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Liam Neeson and his set of skills are retiring from action movies (again)

Audiences won't be able to see Liam Neeson's very particular set of skills on the big screen for much longer: The actor says he's retiring from action movies.

While speaking with reporters at the Toronto International Film Festival this week, Neeson — who became an unlikely action star thanks to his performance in the 2008 thriller Taken — revealed that he was done with the genre. According to the actor, he wants to work on more "serious" projects, and also says that he thinks he's getting too old to believably headline such fare.

"They're still throwing serious money at me to do that stuff," Neeson said of the action offers he receives. "I'm like: 'Guys, I'm 60-f******-5.' Audiences are eventually going to go: 'Come on.'"

While we tend to disagree that filmgoers will ever get sick of seeing Neeson kick ass on the big screen, he does make a good point about his ubiquity in the genre. The actor has been steadily pumping out action hits for almost a decade post-Taken (including two sequels to that flick), and currently has two more in the pipeline (Hard Powder and The Commuter).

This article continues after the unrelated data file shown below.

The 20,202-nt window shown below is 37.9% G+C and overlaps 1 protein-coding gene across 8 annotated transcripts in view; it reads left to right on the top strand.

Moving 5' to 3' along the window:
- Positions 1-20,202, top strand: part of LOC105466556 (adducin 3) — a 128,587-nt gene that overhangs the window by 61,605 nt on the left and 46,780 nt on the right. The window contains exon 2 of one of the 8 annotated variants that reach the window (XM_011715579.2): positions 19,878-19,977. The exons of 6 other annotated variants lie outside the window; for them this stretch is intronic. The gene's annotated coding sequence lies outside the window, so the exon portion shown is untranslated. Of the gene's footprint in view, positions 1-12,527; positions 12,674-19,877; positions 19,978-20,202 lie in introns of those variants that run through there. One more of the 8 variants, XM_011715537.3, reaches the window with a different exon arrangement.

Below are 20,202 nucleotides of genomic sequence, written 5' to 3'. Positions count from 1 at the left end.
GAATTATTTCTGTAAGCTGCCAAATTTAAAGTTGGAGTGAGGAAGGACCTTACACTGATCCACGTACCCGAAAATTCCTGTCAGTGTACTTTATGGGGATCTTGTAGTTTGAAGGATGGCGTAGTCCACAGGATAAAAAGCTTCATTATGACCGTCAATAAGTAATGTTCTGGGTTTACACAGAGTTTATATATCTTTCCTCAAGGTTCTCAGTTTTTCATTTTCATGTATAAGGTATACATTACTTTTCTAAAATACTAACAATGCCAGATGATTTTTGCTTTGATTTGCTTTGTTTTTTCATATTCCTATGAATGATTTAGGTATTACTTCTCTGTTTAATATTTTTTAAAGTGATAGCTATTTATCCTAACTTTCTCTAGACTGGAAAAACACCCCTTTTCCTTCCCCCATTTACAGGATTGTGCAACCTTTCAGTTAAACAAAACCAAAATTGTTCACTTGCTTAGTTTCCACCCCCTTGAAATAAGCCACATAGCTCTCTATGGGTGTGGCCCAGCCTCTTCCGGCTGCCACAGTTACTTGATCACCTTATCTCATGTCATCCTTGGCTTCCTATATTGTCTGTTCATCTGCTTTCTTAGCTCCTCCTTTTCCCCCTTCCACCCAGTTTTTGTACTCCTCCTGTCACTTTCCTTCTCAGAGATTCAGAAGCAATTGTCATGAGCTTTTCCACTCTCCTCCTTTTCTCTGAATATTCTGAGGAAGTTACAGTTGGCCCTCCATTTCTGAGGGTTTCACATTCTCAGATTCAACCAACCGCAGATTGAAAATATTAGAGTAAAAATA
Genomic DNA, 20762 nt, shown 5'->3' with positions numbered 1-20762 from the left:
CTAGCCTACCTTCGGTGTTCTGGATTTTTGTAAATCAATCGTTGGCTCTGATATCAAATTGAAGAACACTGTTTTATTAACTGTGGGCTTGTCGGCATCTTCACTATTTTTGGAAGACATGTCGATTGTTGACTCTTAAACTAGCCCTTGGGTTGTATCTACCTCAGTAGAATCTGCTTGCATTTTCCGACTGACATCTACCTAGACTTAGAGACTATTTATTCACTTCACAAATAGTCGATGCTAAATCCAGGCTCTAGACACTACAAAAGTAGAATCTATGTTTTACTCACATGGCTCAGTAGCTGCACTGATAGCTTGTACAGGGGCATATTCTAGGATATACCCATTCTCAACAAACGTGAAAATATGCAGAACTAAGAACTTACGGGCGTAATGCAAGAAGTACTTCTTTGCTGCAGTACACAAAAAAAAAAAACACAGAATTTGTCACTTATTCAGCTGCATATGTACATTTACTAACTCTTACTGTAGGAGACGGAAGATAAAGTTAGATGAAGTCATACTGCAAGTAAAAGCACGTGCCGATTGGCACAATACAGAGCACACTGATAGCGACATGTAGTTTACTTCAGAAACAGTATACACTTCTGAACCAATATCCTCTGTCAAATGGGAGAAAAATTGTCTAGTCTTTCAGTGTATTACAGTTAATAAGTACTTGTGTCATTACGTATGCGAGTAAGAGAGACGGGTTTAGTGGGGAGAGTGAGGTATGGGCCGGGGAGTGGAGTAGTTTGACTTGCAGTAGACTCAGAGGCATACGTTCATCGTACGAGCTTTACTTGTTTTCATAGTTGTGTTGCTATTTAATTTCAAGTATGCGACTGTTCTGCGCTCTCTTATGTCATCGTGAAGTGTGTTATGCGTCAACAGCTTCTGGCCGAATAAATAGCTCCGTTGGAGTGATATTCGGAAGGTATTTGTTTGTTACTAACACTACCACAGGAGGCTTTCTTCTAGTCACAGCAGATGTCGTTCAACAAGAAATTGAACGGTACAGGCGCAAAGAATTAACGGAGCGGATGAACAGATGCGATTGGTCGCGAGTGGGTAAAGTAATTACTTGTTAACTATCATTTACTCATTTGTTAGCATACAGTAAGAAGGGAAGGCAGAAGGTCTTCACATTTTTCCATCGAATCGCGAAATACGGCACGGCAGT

But Neeson wasn't always such a hard-hitting action star, and initially broke into Hollywood through more traditional dramatic fare, scoring accolades and awards nominations earlier in his career (including a 1994 Oscar nod for Best Actor for his work in Best Picture winner Schindler's List). He took some detours into more mainstream flicks over the ensuing years (like Star Wars: Episode I — The Phantom Menace, Love Actually, and Batman Begins), but it wasn't until Taken that he became synonymous with action fare. A quick peek at his eclectic filmography makes it clear that Neeson would want to avoid being pigeonholed forever.

Neeson will have the chance to flex his acting muscle in a new genre when he plays the titular role in Mark Felt: The Man Who Brought Down the White House, which just debuted at TIFF.

Of course, we could have expected this news. Neeson told the The Guardian in 2015 that he was swearing off action movies in two years. So his latest announcement is right on time.

[via: Sky News]